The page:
Lyal Strickland is a singer, songwriter, and farmer who was born and raised, and still lives in the Missouri Ozarks. Ten days before graduating from college with a degree in film, he inherited a run down farm. His great-grandparents purchased the farm in 1944 and it came with nearly 900 acres of fields, creeks and woods, a bunch of herefords, no usable equipment, and next to no fences. Lyal came to it with next to no experience, and then the only hired hand quit the very next day.
Instead of selling the place, Lyal began climbing the steep learning curve he faced. He started reading everything he could get his hands on, and taking classes offered through extension and other programs. That was five years ago and things are looking up. He stopped feeding purchased feed early on and started building the herd, moving it to grass-fed the first year. He’s now selling the beef at a nearby meat market.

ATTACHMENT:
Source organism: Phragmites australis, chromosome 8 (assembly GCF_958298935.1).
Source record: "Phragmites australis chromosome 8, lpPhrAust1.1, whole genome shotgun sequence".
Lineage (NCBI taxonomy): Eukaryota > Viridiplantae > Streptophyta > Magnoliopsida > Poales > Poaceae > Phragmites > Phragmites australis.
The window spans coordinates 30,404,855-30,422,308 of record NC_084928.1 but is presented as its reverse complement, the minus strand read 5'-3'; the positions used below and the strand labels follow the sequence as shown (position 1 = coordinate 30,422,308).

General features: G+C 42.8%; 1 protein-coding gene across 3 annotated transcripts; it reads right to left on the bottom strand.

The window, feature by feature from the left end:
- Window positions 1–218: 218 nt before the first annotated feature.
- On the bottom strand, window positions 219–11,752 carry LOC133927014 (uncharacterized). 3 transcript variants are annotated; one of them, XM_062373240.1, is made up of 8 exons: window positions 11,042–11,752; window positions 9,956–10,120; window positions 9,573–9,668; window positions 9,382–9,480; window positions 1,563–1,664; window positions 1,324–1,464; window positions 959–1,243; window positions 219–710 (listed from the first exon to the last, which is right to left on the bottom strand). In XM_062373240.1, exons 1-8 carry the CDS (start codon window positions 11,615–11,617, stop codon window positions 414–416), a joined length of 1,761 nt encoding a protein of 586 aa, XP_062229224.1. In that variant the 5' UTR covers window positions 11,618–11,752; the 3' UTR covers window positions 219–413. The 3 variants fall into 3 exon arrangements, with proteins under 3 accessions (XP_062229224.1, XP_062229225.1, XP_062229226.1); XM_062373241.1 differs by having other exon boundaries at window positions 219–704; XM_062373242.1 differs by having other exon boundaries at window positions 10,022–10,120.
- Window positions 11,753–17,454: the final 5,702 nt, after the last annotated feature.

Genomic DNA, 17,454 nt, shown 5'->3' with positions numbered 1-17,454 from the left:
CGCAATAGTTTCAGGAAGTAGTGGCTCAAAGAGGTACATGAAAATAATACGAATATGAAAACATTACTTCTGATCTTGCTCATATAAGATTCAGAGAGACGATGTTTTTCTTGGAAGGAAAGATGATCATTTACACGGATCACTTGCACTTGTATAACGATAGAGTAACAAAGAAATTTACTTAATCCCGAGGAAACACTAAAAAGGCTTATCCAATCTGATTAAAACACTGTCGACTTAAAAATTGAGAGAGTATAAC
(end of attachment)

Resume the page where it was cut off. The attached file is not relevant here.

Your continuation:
About all this Lyal says “There are sometimes other places we’d like to be, that might be easier. It might be easier to trek off to a city somewhere, or trek off to one of the coasts. But it’s just one of those things where, by God, we’re going to make it work, stick it out. Even though it’s tough and it’s hard, it’s almost a point of pride to sit there and say we’re going to make it through this. We’re tough enough to do it.”
Like so many of us, Lyal has an off-farm job. He balances raising beef with songwriting and touring, and he has three CDs out. The latest is called “Balanced on Barbed Wire” and it hit the streets in March of this year. It’s the first he’s released since he began farming 4 years ago, and its songs describe farming and his experience of it. Reviewer Ed Peaco calls it an album of “rural grit and grace.”